Invicta Flies - Royo
The Royo is a good minnow imitation for many gamefish, including crappie, trout, bass, and pike. The smooth undulating motion of the marabou wing makes it top-rate for stillwater fishing. Moderate to slow, foot-long strips on the retrieve, with a slight pause between brings aggressive strikes from pursuing fish. The white Royo is the all around best producer, and the black does quite well in murkier waters.
1) Wind the lead wire onto the shank to cover the front 2/3. Secure the thread to the rear of this, then spiral it over back and forth to secure...about six times is adequate. Bring the thread to the bend.
2) Tie in small clump of marabou just slightly longer than the hook gap. Trim the excess.
3) To the top of the shank, lash the tag end of the fine oval silver tinsel, leaving the rest to extend back beyond the bend to be wound later.
4) Dub a tapered body of pearl Mercury Dubbing up to about three hook eye widths behind the eye. Counterwrap the ribbing forward, tie off and clip the excess.
5) Select a black saddle feather with fibers about twice as long as the hook gap. Tie this in on the underside of the hook immediately in front of the body. Take four or five turns, stroking the fibers back as you do. Tie off on the underside of the hook and clip the excess. (Tying this down on the underside helps us end up with a more uniform head.)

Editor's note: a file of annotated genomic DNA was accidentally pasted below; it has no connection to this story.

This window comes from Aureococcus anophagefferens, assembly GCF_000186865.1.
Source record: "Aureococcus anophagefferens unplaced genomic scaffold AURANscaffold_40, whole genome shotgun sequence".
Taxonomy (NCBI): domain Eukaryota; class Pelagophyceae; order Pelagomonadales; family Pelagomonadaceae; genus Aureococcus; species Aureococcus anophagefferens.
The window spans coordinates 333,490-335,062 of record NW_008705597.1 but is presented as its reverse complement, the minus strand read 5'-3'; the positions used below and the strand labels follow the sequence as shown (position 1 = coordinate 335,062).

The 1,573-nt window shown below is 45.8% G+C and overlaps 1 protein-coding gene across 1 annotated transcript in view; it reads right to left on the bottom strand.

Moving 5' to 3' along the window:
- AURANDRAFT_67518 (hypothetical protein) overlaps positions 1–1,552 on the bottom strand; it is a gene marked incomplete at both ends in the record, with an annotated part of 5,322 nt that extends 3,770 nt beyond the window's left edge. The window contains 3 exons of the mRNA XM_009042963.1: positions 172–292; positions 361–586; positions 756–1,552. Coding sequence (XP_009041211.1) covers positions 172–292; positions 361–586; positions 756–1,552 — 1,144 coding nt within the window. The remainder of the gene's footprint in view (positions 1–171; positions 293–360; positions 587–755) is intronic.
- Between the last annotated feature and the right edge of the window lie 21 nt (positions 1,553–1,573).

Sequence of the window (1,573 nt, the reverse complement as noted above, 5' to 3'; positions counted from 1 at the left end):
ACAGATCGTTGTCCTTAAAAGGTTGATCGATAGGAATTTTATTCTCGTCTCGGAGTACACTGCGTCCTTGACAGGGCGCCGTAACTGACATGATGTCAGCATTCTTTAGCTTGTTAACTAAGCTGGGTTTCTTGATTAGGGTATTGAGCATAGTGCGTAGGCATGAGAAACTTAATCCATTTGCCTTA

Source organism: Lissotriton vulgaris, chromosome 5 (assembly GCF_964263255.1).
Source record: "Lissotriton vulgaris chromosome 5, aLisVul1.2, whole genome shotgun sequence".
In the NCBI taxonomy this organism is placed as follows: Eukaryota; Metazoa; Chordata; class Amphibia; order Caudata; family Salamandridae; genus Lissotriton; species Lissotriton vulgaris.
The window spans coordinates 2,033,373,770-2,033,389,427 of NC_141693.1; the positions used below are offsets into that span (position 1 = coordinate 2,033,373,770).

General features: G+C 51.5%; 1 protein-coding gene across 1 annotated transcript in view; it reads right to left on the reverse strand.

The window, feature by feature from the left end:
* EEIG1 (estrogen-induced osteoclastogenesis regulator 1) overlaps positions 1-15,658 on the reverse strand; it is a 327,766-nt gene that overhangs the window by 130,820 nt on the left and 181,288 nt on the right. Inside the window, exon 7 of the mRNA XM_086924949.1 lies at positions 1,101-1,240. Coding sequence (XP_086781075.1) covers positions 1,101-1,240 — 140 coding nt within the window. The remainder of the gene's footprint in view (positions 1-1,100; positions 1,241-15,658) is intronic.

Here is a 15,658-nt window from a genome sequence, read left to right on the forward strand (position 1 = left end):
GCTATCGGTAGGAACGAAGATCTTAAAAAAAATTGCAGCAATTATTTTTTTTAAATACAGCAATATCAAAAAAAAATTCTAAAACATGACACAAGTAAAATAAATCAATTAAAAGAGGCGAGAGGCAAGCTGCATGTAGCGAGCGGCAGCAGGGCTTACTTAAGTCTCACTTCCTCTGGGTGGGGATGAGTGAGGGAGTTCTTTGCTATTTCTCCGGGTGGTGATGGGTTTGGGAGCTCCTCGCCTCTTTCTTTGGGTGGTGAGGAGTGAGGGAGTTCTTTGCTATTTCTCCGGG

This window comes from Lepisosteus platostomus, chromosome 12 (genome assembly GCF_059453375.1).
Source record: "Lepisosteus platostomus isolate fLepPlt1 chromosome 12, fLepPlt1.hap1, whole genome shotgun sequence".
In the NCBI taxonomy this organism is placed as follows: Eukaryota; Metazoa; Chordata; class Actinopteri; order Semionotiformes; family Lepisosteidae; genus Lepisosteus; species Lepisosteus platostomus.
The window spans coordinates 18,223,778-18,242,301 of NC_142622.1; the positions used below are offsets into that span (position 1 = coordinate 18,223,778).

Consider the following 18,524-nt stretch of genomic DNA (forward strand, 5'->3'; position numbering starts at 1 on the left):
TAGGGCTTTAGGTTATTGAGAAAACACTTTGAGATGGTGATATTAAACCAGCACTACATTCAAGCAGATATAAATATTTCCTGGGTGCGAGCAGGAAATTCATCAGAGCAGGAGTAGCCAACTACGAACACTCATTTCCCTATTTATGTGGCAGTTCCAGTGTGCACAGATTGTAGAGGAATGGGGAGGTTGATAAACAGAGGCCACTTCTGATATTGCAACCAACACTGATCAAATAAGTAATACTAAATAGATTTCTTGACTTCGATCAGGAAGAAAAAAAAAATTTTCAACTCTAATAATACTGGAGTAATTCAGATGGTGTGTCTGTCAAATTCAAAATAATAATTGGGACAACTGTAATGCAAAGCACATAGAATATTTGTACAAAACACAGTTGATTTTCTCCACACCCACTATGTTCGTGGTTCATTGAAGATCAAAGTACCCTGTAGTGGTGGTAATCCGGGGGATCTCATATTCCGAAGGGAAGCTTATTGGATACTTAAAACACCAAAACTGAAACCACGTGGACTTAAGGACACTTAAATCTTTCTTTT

6) Clip a small bunch of bucktail from the brown section of a natural white bucktail. Select hair closer to the tips, which is finer and not as hollow. A couple dozen fibers is plenty, as we want this to be rather sparse. The main function of the bucktail is to flare and "hold up" the marabou part of the wing. Even up the tips by hand. Measure and note where the length is the same as from the front of the body to the tip of the tail and tie in on top of the shank. Clip the butt ends at an angle and secure with three more tight wraps. Add cement for durability.
7) Gather a sparse bundle of fine-tip, long marabou fibers. Be sure not to get too much marabou here, or the fly will have trouble sinking. Measure to the same length as the bucktail and tie in directly on top. Clip the excess.
8) Tie in five strands of peacock herl as a topping so the tips curve to the very tip of the tail (this should make them a bit longer than the wing itself). Clip the excess.
9) Build up a smooth, tapered head with the thread, whip finish, and cement twice. For a real glossy head and classy look, caot the head with Loon's Hard Head in black.